We all know that exercising regularly and eating a balanced diet are critical factors to living a healthy lifestyle; but, did you know that a good night’s sleep can sometimes be just as important? Studies have shown that sleep helps control your weight, affects your mood and ability to solve problems, impacts your body’s immune system, and may impact chronic conditions such as blood pressure and diabetes.
What Makes You Sleep?
Your body has an “internal clock” that plays a major role in helping you know when to sleep and when to wake up. This clock also called a circadian rhythm, typically has a 24-hour repeating cycle in which chemicals are released that give your body signals to go to sleep or start to wake up. For example, the hormone melatonin signals your body to prepare for sleep and usually makes you feel drowsy. Your circadian rhythm does change with age and time. You need more sleep earlier in life when you are growing and developing than you do when you are a matured adult.
The Stages of Sleep
There are 5 main stages of sleep you go through per night, typically 4-5 times. Stage 1 is light sleep, where you drift in and out, can be easily awakened, and may have a sense of falling. Stage 2 is also known as preparation sleep. Here, your eye movement stops brain waves slow, and your temperature and heart rate drop. In stage 3, or deep sleep, you might sleepwalk, have night terrors, or talk in your sleep. Stage 4 is also part of deep sleep but your brain waves are very slow and if woken up here, you might feel groggy and confused. Stage 5 is REM, where your brain mimics being awake and eye movement is quick! Stages 3 and 4 are the most healing for your body.
So How Much Sleep Should You Get?
This is such a controversial question! Most people require around eight hours of good, quality sleep a night to function properly. If you wake up tired and spend all day longing for a quick nap, it may just be that you’re not getting enough sleep! Sleep tracking devices have become popular to use at night and can help you understand the amount and quality of sleep you get per night; and, in time, can help avoid over-sleeping or sleeping too little, which can have many negative effects on your health.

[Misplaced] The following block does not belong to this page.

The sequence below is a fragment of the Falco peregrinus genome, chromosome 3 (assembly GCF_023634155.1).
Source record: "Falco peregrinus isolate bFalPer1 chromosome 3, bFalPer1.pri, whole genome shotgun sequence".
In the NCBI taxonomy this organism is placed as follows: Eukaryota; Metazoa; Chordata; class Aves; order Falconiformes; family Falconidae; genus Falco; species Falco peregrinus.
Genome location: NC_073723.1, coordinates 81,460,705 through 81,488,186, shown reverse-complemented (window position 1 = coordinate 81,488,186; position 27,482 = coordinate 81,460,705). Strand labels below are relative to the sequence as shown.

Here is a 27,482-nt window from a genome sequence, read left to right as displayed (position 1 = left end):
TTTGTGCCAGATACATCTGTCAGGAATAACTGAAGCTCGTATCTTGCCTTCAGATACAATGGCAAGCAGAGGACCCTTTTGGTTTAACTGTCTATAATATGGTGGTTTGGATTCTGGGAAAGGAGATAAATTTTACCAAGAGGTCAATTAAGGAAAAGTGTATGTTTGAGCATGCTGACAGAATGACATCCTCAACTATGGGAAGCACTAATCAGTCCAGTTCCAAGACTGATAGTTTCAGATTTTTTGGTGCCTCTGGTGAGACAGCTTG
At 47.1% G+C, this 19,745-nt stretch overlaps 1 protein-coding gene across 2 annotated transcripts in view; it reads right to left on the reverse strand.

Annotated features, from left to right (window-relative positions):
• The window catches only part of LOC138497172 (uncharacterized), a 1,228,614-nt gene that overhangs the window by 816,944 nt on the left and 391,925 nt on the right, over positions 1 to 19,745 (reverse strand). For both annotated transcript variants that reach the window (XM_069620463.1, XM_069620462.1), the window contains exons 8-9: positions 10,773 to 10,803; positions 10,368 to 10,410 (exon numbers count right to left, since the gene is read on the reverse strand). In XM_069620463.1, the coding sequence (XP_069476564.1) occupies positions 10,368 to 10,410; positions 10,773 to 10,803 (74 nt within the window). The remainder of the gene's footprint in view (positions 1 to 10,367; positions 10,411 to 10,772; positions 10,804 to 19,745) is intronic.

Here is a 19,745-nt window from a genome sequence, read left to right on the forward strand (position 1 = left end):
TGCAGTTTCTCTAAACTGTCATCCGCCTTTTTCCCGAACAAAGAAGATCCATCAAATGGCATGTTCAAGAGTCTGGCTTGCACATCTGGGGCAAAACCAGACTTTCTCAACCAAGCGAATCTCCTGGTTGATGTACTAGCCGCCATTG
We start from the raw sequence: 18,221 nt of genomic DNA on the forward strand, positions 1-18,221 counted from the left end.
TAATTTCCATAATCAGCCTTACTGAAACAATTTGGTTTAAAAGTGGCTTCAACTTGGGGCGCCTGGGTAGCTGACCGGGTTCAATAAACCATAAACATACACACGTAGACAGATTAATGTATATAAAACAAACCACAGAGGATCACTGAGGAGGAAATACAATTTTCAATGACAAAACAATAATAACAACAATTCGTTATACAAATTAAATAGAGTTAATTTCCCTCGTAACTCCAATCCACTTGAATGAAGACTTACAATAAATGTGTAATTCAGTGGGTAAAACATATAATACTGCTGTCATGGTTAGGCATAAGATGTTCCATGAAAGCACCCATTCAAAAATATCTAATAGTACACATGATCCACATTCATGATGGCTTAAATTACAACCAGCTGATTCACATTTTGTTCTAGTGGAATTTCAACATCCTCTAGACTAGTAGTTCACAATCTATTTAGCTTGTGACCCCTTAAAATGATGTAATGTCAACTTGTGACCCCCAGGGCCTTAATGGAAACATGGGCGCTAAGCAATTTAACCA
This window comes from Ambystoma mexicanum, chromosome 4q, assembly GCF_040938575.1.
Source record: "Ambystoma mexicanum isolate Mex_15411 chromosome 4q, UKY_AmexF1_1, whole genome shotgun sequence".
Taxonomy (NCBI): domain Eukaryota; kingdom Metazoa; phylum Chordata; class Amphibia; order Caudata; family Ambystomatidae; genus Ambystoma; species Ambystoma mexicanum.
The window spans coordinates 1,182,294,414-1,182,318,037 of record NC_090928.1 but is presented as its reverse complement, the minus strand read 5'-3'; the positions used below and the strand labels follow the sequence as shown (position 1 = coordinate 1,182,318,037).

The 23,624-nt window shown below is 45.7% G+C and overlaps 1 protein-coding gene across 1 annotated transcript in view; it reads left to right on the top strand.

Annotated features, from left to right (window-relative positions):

The Key To Getting Good Sleep
You want to make sure that you’re sleeping at a time when your body is prepared and ready, allowing for deep, restorative sleep. By keeping a consistent bedtime, dimming the lights, limiting distractions like phones and computers, and following a wind-down ritual, you’re helping your body know that it’s time for bed. Try to avoid napping in the afternoon, get regular exercise, and eat dinner at least 2-3 hours before going to bed as well. Taking the necessary steps to get a good night’s sleep helps ensure that your brain, heart, and entire body, has a chance to rest, recharge and be ready to perform at its absolute best!
” If your bedroom is not a comforting and relaxing place, you’re not going to want to spend a lot of time there. Make adjustments to your bedroom so that it is dark, quiet, cool and cozy.”
Having trouble sleeping? “Rachel Dillinger & the Health Education Department offer f health education classes on sleep and many other topics”
-Rachel Dillinger BSN, RN
Heritage Victor Valley Medical Group (HVVMG) offers highly coordinated patient care and unparalleled benefits for you with a speedy referral system. Heritage has 45 primary care physicians and a panel of two hundred medical specialists across Southern California’s High Desert, as well as the mountain communities. They also have a locally based members service team and is dedicated to a spirit of excellence. HVVMG is part of the Heritage Provider Network